Snapshot of a great, world-class female artist today
An interview with Shinoda Toko
Iwaseki Tomoko, Gallery Sakuranoki
Date: 2012 2.20
This March, an exhibition devoted to the work of March-born Shinoda Toko will be held at Gallery Sakuranoki Ginza.
The nom de plume “Toko” (consisting of the characters 桃 for peach and 紅 for red/vermilion) was taken by Shinoda’s father from a line in the ancient Chinese text Shi gé that translates as, “Blown by the spring breeze, flowers are blooming in different hues: peach blossom in red, plum in white, roses in purple.”
Shinoda will turn 99 this year. I joined her in the Minami-Aoyama studio where she still labors at her inkstone daily, to talk about the upcoming show.
While abstract painting opens up myriad endless spaces depending on the person who sees it, calligraphy is different, being enjoyed within one space, one realm. Within me, you see, lie not one but two things.
Shinoda Toko became familiar with sumi ink at the age of five, was seduced by the beauty of ink at fourteen, and during her thirties, established an abstract ink-painting style unfettered by conventional calligraphy forms. Having represented Japan, including showing her work at the Japanese government pavilions of trade and cultural expositions, not long after the war she embarked on a solo journey to the United States, from 1956 onward staging numerous solo exhibitions in the US, and Europe. Having swiftly earned glowing international reviews, she remains a frontline player on the global art scene even today, with works in the collections of many renowned art museums outside Japan including the British Museum, MoMA, and Guggenheim. In recent years these have been joined by further institutions, such as the Boston Museum of Fine Arts.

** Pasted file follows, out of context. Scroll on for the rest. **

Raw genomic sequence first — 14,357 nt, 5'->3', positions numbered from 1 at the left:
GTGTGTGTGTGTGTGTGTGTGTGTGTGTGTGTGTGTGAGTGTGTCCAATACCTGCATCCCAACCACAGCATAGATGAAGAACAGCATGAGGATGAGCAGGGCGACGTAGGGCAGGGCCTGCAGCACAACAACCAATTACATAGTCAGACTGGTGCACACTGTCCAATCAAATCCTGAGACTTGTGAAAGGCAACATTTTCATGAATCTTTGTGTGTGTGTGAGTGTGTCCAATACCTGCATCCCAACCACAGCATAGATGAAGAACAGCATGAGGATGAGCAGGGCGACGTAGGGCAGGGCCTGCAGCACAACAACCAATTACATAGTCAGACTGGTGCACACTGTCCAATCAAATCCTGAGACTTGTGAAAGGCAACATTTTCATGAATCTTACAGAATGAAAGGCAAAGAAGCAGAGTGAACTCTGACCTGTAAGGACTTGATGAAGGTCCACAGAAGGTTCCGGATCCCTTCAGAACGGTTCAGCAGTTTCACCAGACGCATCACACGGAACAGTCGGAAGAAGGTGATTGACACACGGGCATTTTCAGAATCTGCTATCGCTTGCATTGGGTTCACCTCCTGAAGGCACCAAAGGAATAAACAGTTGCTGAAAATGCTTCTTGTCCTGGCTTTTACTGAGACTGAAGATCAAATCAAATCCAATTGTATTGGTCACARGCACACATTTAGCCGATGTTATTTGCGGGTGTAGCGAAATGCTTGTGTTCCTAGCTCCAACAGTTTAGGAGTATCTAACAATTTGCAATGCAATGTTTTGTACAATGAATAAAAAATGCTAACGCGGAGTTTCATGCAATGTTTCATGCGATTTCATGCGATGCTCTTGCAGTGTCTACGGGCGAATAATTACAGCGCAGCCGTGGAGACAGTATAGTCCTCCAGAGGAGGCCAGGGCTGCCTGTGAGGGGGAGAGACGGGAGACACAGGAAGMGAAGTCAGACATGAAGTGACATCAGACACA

Iwaseki: May I start by asking about the title for this exhibition?
“On grass, under flowers On a stone, under trees”
Shinoda: They’re both the kind of spaces, good spaces, people can possess. And two of my favorite phrases. On a stone under the trees is a learning space of sorts, a slightly tough training space people need to pass through. On grass under the flowers is a relaxed, happy space. Both are wonderful places to be.
On the topic of this matter of two different spaces, abstract painting allows people to exercise their own vision with total freedom, doesn’t it, because it appeals to the viewer via color and form and lines. As an art form of the perceptions, abstract would have to be the purest. Call it the power to aid, to guide perhaps, the workings of the human heart… “Calligraphy” on the other hand, used in the writing of literature, is limited solely to a certain single realm. Neither is superior or inferior to the other, both are important types of work within me, there being two things within me.
I imagine the viewer also has two things going on: times when they want to give free rein to their imagination and sense all kinds of worlds from an abstract painting, yet also times when, for example when they are fatigued, rather than engaging with the painting in a flight of fancy, they prefer to rely on what is generated by the “calligraphy.”
September 7 ~ October ８ . 2018
at Gallery Sakuranoki KARUIZAWA
closed on Tuesday Wednesday Thursday